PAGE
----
The accessibility of emergency contraception on college campuses has sparked recent debate.
Shippensburg University, in Pennsylvania, has been at the center of the controversy. Inside a student health center, it put a vending machine that sells the Plan B contraceptive -- commonly called "the morning-after pill." The machine also sells condoms and pregnancy tests.
Plan B is legal to buy without a prescription for those 17 and older and is sold at most pharmacies.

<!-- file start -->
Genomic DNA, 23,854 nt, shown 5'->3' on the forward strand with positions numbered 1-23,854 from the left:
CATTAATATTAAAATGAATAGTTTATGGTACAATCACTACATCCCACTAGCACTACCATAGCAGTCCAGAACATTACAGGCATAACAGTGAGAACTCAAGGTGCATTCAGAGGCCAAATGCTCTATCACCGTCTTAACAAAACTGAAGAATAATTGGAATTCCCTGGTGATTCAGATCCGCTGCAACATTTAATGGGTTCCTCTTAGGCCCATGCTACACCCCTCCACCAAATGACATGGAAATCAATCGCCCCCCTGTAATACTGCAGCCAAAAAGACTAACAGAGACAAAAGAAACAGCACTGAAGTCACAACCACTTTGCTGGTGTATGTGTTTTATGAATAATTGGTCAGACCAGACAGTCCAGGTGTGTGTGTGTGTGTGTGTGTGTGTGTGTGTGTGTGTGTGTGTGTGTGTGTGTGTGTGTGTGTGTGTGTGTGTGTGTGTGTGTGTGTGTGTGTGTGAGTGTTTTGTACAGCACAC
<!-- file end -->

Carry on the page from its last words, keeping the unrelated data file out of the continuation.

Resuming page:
Shippensburg put the emergency contraception in the vending machine after a campus survey found 85 percent of students wanted it available on campus.
The vending machine became a lightning rod during the larger debate about President Obama's healthcare reforms.
The Food and Drug Administration agreed to open an inquiry into the machine, then announced it will take no action.
Studies show 49 percent of all pregnancies in America are unintended. The issue looms especially large at colleges where sex and alcohol can be as frequent a combination as pen and paper.